- Feb 13, 2019
- 2 min read
Subtraction 2- CNC
Updated: Feb 14, 2019
The goal is to use the basics of Adobe Illustrator, and to mill basic parts using our desktop CNC the Othermill.
After the first introduction of the power of CNC, I wanted to use it to do some engravings to make a wooden dice. Originally I wanted to use a 2"*2"*2" wooden cube for the CNC until I realize it maximized out of the limit of the other mill so that I ended up just testing it on a thinner surface with acrylic and balsa wood and made some coasters.
I was pretty excited when I decided I want to cut a wooden dice with Chinese characters engraved by CNC machine until I realized it does not fit...
It was quite sad because I actually spent lots of time tracing the six characters on illustrator and also spent quite some time trying to alternate each strokes so that the 1/8 flat end drill would be about to cut all of them. That was not even the biggest problem I had. When I was first setting up the machine and Bantom, the "locating " of the drill bit was so difficult, for some reason the machine was not doing what I think it was supposed to do. So I kept on trying to re-home and re locate, it was just not doing it until my friend told me switch the machine and try again, then it worked magically... Even though it worked and cut some stuff out, I still have not figured out how exactly the order is of setting up a milling.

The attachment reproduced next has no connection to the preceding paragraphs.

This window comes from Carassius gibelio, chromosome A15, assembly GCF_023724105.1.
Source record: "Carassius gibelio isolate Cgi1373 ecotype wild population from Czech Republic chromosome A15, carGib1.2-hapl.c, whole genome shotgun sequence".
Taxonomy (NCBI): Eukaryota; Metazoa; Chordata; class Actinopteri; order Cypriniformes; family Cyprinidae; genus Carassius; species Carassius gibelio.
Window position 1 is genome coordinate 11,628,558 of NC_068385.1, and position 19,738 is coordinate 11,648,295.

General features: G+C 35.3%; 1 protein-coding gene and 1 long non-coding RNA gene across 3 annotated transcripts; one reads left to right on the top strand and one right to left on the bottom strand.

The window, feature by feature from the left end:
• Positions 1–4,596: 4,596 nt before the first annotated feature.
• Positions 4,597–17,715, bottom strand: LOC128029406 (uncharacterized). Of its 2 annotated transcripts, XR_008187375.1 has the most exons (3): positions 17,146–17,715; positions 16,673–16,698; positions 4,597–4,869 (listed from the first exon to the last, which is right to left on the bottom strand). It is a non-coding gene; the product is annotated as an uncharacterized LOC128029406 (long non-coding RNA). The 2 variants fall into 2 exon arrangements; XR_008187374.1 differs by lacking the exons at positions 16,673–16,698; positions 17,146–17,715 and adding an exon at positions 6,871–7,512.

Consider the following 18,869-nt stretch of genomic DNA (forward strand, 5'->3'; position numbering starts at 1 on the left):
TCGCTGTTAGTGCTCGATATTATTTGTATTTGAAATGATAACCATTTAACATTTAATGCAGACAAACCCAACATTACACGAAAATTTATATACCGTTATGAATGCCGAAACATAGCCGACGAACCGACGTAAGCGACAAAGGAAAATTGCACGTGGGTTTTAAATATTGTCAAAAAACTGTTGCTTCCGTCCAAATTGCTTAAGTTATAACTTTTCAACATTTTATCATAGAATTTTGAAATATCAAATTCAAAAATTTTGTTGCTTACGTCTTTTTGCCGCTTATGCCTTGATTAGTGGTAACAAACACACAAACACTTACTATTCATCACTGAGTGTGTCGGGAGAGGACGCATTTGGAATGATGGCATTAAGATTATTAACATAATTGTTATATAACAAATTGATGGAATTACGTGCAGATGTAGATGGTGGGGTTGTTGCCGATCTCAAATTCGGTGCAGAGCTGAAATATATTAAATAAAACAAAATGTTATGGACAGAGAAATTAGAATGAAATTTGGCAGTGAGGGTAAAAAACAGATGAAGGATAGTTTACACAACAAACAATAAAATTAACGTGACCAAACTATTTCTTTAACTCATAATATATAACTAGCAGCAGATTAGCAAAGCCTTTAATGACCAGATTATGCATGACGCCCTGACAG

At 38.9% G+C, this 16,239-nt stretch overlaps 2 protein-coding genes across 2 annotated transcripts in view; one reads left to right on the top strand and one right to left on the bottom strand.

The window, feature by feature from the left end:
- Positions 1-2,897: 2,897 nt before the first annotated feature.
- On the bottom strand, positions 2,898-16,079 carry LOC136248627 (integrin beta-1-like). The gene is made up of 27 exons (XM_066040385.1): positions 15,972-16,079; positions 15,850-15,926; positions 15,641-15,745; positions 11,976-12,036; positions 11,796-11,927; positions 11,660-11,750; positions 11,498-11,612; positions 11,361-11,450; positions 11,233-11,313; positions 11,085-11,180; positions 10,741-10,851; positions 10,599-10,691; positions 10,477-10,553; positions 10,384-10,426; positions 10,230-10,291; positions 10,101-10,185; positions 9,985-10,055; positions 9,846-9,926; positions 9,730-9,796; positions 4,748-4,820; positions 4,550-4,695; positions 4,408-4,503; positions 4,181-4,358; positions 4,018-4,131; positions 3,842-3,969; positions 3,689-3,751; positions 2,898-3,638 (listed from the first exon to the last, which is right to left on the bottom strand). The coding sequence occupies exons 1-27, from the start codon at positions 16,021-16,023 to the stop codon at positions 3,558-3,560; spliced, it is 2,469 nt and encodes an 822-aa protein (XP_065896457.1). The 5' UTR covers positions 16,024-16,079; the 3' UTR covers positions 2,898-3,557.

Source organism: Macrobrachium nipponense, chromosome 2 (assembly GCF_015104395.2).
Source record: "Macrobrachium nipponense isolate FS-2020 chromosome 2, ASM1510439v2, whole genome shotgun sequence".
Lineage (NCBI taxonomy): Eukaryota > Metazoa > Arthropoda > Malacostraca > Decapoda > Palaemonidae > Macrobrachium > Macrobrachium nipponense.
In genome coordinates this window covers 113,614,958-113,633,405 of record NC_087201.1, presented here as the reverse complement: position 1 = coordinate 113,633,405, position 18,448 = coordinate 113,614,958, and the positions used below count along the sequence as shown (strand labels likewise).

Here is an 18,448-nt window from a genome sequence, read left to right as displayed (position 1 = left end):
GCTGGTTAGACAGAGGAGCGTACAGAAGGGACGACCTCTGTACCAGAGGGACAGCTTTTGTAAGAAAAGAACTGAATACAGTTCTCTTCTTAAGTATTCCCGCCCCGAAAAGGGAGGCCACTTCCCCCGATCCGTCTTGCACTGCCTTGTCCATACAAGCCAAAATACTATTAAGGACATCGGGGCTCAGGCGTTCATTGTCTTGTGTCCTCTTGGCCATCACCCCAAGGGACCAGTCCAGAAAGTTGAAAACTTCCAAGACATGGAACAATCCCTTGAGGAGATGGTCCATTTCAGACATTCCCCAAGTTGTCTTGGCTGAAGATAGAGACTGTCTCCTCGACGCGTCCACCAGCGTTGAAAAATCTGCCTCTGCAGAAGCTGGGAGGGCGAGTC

When it was finally set up kind of correctly, I started cutting my first test pice which is a 1/8 thick acrylic. It was cutting fine until the tape was not strong enough to hold and it just slipped during the process ( :/ . ) Then I moved on to the second material, 1/8 thick balsa wood, and this time I really taped it down and hope nothing weird was gonna happen.
But of course weird shit happened, the location fo the drill bit somehow changed when I relocate it and it just destroyed the material. From there I started doing it again and finally successfully engraved one piece of coaster. However I thought the depth of the engraving wasn't enough so I decided to do my third take on balsa wood. Eventually... It worked.